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Maelstrom
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Post by Maelstrom » 03 Oct 2005, 12:50

BUt 1000's of units each shooting 10000's of bullets with 100000 particle effects from the explosions...

Plus, as you said, this will need a very advanced card. Not likely to be bought by the majority of the population. It will be hard to implement, and I think the SY's have better things to do, even though it is a good idea.
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SwiftSpear
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Post by SwiftSpear » 03 Oct 2005, 12:59

Maelstrom wrote:BUt 1000's of units each shooting 10000's of bullets with 100000 particle effects from the explosions...

Plus, as you said, this will need a very advanced card. Not likely to be bought by the majority of the population. It will be hard to implement, and I think the SY's have better things to do, even though it is a good idea.
If we're talking about spring then I'll be satisfied when dynamic lighting is possible. Raytracing will be possible to use in FPS soon, RTS with their much larger scale will probably take forever to catch up, considering a game like TAS running with 8 players will lag up a system that can handle doom3 pretty effortlessly...
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munch
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Republic

Post by munch » 03 Oct 2005, 13:29

What was that rendering system they used in Republic? IIRC The rendering time was only dependent on screen resolution and was independent of the detail in the scene, which would be ideal for an RTS.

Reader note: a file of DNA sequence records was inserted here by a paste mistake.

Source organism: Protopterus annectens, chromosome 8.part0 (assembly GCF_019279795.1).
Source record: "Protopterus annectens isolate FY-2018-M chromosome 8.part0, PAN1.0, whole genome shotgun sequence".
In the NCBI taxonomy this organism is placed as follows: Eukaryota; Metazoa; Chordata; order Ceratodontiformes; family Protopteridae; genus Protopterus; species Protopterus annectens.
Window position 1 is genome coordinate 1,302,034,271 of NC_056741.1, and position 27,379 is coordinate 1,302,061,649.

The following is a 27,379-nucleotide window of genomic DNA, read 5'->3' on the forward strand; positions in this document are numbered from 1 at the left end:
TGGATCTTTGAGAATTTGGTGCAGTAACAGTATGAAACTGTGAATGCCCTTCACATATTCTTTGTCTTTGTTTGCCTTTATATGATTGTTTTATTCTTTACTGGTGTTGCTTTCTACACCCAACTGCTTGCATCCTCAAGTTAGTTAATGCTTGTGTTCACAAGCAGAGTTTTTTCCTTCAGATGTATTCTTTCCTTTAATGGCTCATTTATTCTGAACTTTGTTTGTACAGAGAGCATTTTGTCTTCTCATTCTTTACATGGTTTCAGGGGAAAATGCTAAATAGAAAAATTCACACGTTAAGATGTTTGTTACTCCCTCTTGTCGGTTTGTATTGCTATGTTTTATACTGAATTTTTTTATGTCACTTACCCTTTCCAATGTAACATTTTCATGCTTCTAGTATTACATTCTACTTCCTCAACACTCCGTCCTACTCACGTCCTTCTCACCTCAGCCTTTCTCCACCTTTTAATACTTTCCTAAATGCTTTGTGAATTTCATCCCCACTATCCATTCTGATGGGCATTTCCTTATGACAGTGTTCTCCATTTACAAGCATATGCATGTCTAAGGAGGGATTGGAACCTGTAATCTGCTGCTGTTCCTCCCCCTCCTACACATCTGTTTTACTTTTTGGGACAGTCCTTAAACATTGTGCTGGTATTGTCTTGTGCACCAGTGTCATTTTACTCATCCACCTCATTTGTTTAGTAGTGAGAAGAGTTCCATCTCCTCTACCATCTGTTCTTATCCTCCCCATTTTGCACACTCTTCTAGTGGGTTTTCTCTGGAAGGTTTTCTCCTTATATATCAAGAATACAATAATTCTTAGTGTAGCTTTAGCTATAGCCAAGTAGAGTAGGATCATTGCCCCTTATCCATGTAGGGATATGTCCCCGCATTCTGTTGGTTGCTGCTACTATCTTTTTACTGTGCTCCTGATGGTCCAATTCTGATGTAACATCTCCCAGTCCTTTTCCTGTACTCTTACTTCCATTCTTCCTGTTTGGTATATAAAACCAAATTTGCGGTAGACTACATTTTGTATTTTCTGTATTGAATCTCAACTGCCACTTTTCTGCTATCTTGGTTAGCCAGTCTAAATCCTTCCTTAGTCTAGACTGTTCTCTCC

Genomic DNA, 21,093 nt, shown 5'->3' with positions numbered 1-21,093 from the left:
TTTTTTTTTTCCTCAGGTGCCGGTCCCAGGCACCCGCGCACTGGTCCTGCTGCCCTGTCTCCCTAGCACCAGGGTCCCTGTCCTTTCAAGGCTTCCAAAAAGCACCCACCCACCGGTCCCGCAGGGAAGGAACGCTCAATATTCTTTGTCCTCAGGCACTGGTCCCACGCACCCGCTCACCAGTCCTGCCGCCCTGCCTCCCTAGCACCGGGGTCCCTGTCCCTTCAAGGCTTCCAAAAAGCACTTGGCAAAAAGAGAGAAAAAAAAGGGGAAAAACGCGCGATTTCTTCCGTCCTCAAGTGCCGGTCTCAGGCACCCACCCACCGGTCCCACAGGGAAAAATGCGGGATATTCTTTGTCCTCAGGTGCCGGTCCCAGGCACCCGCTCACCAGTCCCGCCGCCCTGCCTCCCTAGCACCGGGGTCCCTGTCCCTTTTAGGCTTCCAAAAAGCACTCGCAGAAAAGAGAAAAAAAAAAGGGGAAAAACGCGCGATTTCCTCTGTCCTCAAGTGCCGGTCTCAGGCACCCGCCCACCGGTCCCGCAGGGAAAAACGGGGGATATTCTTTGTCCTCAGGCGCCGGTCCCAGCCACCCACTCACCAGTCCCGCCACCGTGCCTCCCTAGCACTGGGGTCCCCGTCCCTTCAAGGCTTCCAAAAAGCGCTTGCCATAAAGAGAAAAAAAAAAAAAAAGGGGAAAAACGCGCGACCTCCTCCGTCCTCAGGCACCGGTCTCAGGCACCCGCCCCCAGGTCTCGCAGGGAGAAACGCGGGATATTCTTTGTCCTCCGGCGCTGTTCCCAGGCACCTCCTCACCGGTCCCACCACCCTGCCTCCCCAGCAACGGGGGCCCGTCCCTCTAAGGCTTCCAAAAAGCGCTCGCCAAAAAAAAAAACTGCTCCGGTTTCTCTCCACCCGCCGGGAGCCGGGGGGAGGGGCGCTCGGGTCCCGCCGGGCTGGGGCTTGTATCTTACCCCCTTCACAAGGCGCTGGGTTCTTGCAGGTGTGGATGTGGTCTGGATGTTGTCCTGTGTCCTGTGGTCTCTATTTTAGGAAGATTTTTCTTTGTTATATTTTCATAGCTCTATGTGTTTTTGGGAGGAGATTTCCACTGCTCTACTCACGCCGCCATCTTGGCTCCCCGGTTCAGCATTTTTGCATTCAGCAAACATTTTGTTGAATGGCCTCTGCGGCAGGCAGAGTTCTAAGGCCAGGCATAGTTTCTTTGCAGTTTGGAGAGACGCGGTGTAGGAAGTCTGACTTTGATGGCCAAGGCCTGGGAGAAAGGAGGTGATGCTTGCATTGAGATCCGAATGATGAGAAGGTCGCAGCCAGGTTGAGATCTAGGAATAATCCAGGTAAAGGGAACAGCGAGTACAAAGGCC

Having said that I'm really not bothered about graphics myself, it's the gameplay that counts. Far too many games look whizzy but have gameplay problems.

Just my tuppence

Munch
Visually, Republic is stunning. The Totality engine Elixir have created gives an unparalleled sense of scale, with the flexibility of the engine effortlessly depicting the city you├óÔé¼Ôäóre in, as long as you├óÔé¼Ôäóve got a PC powerful enough.
http://www.videogameslife.com/reviews/review.asp?id=147
The power behind it all is the new 'Totality Engine', developed by Elixir themselves, and which can display an unlimited amount of polygons on the screen at any one time. Although Demis is quick to say that gameplay comes first when designing the game, it is clear that he is particularly proud of his graphics engine.

The most advanced graphics engine ever seen, "Totality" is capable of rendering scenes of unlimited complexity in real time every frame. In other words, there is no upper bound on the number of polygons and objects that can be used in a scene, thus allowing for buildings or characters to be made out of millions of polys if so required.

Zoom smoothly from a satellite-like image of Novistrana (2000km square) to focus on minute detail anywhere in the world (for example the threads on screws). In addition, the game will feature special effects that surpass the current state-of-the-art in development, including unlimited real time light sources, self-shadowing, and physically-based material models.
http://www.strategyplanet.com/republic/totality.shtml
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aGorm
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Post by aGorm » 03 Oct 2005, 15:06

Just a thought... anyone seen the new Unreal 3 engin's stuff. It's like looking at a photo. That sort of realisim. But then It also said in the more complex sceans they expect to be able to have maybe 20 or so "objects", and lets face it spring is not baout building an army of 5 its about building and army of 500. Dont compare RTS's to FPS's, Its a stupid contest.

aGorm
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FizWizz